Pasinli also pointed said that under the proposed law, babies who are not born in a hospital could be registered by a declaration from parents at the registry office. Pasinli said that this practice would make it more difficult to protect children. “Often," she said, "we learn of child abuse cases or underage marriage when the child gets pregnant and is taken to hospital to give birth. The doctors in the hospital report the situation when they see an underaged mother and we step in and bring the abuser before the court.”

She added that because the proposal would allow newborns to be registered with a simple declaration, families could force underage brides or abused children to give birth at home to avoid prosecution. It “will put the lives of underage mothers and their children at risk during childbirth, as they would be deprived of medical care,” she said.

For Zahit Ciftkuran, who has been a mufti in the southeast for years, what is important is not who conducts the ceremony but whether the law provides any loopholes for underage marriage. He called for careful scrutiny of the draft. AKP ministers fervently deny that the law would change anything aside from facilitating civil ceremonies for all Turks, as the marriage procedures and requirements, including age limits, will remain untouched.

But for some, allowing a religious official to conduct a civil ceremony represents a radical change. Dilek Akin, 25 and recently married, thinks that the muftis’ role should remain strictly religious and not wield authority over civil matters. “This law gives the mufti the right to interfere in our life or to exert influence on how or whom we marry,” she said.

Another Diyarbakir resident, Sefer Yegul, thinks that the proposal is shameful. “All those years, the religious officials conducted religious weddings between grown men and underage girls. Now, the law gives them the authority to do the same thing in civil marriages,” he said.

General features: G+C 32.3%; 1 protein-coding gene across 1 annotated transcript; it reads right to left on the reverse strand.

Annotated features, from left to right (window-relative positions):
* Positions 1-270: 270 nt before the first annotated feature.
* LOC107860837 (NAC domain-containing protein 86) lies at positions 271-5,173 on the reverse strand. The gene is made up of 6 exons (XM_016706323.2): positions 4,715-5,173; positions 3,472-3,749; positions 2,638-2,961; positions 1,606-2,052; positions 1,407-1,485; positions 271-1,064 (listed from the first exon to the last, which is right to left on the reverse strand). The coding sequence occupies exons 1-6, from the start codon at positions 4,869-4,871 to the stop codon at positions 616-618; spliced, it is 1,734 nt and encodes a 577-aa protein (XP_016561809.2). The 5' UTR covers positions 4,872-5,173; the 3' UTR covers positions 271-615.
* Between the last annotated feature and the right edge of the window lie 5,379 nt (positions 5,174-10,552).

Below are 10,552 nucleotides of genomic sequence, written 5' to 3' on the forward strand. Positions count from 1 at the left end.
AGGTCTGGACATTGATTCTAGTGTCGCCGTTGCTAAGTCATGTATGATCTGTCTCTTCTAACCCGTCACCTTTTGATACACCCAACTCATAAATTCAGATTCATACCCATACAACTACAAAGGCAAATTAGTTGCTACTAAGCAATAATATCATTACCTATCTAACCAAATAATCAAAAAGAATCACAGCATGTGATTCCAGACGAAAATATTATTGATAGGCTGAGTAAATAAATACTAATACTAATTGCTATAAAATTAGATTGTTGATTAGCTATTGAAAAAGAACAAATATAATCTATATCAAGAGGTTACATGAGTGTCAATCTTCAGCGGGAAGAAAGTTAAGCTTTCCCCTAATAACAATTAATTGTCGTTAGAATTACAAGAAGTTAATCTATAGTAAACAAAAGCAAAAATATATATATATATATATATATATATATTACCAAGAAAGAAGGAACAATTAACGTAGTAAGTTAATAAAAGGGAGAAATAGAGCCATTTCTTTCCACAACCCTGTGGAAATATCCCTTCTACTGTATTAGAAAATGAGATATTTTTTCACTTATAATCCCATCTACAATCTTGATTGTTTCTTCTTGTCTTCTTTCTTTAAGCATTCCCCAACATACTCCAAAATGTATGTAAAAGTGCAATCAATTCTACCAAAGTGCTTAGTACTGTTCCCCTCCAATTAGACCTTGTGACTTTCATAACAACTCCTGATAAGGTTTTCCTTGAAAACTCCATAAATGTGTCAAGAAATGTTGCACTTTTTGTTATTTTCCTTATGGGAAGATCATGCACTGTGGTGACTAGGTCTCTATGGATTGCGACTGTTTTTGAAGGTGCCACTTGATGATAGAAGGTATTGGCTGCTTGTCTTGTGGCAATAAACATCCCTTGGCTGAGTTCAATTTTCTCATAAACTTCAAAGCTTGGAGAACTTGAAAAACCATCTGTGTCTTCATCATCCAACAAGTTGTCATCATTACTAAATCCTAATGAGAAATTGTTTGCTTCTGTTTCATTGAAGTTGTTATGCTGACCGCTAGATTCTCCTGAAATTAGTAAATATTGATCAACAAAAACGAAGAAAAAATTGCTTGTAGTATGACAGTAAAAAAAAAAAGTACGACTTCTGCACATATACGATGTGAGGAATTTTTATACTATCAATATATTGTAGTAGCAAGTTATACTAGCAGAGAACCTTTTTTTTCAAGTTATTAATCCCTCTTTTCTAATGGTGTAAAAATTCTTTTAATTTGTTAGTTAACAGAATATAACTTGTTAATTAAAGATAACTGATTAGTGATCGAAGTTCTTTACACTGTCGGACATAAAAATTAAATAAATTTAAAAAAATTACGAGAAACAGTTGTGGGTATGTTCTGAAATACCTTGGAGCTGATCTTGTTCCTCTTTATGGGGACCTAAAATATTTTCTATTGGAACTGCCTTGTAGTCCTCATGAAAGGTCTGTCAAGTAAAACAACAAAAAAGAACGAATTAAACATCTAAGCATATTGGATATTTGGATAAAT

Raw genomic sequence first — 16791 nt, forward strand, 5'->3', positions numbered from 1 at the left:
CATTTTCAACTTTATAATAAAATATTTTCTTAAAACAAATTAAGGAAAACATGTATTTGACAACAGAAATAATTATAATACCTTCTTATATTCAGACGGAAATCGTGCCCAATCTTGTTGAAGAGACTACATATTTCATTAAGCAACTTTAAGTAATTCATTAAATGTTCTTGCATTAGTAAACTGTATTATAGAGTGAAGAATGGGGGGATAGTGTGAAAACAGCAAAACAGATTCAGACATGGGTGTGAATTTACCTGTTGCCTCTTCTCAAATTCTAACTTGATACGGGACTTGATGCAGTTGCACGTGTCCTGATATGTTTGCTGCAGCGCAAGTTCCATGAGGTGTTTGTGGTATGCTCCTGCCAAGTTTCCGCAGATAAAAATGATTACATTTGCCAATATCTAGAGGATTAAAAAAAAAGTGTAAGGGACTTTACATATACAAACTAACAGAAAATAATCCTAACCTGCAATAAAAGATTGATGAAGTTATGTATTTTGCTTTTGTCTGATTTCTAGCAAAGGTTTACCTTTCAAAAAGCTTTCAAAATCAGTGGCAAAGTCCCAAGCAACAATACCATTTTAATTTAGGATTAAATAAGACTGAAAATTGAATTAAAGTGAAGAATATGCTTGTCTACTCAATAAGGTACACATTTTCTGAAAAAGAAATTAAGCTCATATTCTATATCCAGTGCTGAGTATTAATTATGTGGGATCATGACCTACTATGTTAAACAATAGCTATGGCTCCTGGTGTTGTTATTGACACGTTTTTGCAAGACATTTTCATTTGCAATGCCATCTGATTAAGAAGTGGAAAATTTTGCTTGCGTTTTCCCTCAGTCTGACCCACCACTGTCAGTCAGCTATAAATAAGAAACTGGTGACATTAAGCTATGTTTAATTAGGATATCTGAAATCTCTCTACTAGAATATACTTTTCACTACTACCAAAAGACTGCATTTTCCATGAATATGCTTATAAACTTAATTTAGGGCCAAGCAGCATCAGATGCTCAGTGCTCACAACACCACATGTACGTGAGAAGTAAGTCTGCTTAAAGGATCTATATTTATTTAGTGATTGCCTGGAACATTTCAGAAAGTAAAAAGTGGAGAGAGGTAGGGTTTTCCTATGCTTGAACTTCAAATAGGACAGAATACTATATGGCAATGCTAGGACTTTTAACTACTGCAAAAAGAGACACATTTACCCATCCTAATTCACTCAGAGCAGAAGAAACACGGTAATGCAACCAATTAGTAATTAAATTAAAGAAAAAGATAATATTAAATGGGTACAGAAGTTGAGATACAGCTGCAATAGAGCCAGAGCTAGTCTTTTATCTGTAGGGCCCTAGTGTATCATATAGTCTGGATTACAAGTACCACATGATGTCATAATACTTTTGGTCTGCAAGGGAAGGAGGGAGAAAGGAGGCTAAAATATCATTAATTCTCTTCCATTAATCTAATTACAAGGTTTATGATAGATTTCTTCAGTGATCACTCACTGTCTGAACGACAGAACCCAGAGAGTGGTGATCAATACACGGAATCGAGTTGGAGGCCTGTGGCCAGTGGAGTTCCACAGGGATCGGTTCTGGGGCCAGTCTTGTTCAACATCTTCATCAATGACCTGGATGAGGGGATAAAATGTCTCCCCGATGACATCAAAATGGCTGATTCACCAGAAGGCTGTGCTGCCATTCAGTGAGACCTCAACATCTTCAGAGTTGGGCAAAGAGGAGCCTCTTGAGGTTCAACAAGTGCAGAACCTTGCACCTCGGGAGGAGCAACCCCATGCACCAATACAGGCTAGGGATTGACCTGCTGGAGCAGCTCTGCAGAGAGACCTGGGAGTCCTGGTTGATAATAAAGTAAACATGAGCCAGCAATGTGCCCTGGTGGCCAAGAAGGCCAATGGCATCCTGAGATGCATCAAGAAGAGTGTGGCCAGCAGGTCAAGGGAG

Supporters of the law say that such concerns are baseless. Omer Evsen, the desk officer of Diyanet-Sen, the labor union for Diyanet employees, told Al-Monitor, “The new law will remove many difficulties from the civil ceremony. It will mean that 1,038 muftis around the country will be able to conduct weddings in addition to the municipality officials authorized at present. We think that this is an important step as it will make civil ceremonies more accessible and faster. In Turkey, there are many people who live together without marriage or with a religious marriage [considered invalid under Turkish law]. This creates major problems socially and legally.”

Echoing government officials who made similar remarks, Evsen said that giving the state-employed muftis the right to perform marriages would prevent religious weddings without civil validity as well as polygamous marriages.

According to Evsen, the number of people who would turn to the muftis to perform their marriages would not be large. “There are more than 600,000 civil marriages in Turkey every year,” he said. “I would calculate that only 35,000 to 40,000 of these will be conducted by the muftis. The muftis will be requesting the same documents as the registry officers, so it is unthinkable that a mufti will perform civil marriages in a different way from the other officials,” he said. “There can be no abuses.”

The Turkish parliament is on its summer break, so the parliamentary debate on the bill has not yet started. But given the controversy it has already created, it is safe to predict a fiery debate on the parliament floor.